The European Banking Authority (EBA) has opened an investigation into the laundering of Russian money through Danske Bank with respect to the supervisory bodies in Denmark and Estonia.
The EBA will examine whether the Danish and Estonian financial services authorities fulfilled their obligations according to EU legislation.
In June 2018, the Estonian prosecution office initiated a criminal investigation against the Estonian branch of Danske Bank, which is believed to have participated in the laundering of more than $8 billion of funds belonging to clients from Russia and CIS countries between 2007 and 2015. Danske Bank CEO Thomas Borgen resigned in connection with the scandal.
At the start of September 2018, the Financial Times reported with reference to an independent investigation that in 2013 a “staggering amount” of funds had passed through the Estonian branch of Danske Bank – as much as $30 billion. News came out later in the year that the Danish authorities were investigating $150 billion worth of deals made between 2007 and 2015.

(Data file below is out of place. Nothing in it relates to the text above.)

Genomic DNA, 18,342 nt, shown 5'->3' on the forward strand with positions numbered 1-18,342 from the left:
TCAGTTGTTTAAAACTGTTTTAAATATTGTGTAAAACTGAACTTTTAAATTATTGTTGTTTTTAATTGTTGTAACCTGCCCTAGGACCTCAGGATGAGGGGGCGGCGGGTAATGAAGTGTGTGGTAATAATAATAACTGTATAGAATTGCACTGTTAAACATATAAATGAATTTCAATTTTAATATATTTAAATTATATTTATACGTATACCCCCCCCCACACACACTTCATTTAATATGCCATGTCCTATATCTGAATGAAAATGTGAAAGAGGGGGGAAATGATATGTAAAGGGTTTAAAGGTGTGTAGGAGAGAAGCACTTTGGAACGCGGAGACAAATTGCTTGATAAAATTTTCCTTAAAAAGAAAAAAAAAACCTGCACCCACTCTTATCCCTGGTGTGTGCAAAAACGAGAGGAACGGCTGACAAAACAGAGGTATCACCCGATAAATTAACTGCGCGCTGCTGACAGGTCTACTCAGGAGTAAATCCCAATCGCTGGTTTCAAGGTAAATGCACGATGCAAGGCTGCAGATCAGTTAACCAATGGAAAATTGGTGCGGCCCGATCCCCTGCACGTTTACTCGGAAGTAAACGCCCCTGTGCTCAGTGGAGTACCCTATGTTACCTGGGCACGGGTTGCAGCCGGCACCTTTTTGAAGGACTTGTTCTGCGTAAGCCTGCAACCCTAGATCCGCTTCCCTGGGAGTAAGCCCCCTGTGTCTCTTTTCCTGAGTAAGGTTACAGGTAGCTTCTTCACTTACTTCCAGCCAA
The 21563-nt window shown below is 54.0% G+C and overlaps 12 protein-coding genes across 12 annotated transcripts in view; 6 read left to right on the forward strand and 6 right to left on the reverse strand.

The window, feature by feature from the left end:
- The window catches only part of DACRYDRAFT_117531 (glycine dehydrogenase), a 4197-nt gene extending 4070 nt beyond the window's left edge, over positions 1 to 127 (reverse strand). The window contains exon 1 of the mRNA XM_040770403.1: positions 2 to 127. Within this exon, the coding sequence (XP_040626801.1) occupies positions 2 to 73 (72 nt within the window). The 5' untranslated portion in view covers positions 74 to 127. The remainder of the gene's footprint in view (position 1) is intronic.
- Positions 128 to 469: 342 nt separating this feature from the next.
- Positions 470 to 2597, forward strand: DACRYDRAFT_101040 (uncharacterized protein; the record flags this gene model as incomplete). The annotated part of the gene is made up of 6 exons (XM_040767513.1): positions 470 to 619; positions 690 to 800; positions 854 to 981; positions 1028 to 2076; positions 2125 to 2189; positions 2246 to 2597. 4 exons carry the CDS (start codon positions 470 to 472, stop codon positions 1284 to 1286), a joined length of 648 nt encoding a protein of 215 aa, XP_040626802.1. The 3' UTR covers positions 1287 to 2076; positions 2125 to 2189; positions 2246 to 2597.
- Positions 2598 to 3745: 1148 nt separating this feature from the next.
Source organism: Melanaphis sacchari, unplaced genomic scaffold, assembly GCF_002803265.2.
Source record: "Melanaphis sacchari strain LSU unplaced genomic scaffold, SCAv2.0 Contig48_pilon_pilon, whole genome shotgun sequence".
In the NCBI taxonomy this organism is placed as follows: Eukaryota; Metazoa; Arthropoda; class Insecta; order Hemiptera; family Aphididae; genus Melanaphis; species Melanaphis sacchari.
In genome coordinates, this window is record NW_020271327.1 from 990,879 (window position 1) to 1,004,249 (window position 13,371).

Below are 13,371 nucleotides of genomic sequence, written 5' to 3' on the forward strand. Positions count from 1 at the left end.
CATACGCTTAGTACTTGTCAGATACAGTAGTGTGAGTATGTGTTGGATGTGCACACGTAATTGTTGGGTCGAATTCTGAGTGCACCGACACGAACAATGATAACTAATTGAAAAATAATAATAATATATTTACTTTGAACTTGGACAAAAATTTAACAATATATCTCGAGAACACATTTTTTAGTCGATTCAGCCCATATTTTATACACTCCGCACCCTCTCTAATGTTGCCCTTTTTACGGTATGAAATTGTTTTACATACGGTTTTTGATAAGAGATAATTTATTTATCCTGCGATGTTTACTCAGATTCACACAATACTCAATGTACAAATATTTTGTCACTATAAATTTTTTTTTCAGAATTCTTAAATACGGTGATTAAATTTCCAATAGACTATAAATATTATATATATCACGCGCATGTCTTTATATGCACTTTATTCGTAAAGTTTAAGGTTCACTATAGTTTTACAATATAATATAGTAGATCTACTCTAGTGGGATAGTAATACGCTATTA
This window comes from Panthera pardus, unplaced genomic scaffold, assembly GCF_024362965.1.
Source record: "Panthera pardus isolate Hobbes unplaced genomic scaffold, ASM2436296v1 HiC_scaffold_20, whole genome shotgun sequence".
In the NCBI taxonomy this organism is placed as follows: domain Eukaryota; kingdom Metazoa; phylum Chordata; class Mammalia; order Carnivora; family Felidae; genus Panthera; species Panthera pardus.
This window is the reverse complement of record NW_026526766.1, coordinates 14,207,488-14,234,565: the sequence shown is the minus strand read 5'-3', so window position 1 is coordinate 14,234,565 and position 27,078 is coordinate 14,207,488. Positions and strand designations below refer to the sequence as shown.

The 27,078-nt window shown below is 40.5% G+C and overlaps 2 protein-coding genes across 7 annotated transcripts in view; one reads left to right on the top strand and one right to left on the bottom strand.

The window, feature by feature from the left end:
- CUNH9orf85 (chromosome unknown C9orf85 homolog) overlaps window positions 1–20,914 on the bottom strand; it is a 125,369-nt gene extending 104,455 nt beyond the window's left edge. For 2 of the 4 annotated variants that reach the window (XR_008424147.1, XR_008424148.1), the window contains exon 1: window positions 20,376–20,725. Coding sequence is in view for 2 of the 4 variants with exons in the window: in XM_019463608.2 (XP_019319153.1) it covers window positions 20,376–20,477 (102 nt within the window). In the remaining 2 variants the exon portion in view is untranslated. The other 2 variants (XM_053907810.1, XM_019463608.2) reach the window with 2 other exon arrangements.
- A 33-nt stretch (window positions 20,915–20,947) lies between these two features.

The US is also carrying out its own probe into Danske Bank’s Estonian branch. In July 2018, American-born business owner Bill Browder filed a lawsuit against the bank, claiming that it was one of the primary channels for embezzling money from the Russian budget. Sergei Magnitsky, the Russian tax accountant who uncovered the embezzlement scheme, died suspiciously in a Moscow prison. Igor Putin, cousin to Russian President Vladimir Putin, is also suspected of being involved in the money laundering scheme.
On 19 February, Danske Bank announced that it is ceasing its operations in the Russian market, as well as in Latvia, Lithuania and Estonia. In Estonia, the bank is closed for financial inspections. In the other countries, the banks are being closed as part of the anti-money-laundering strategy.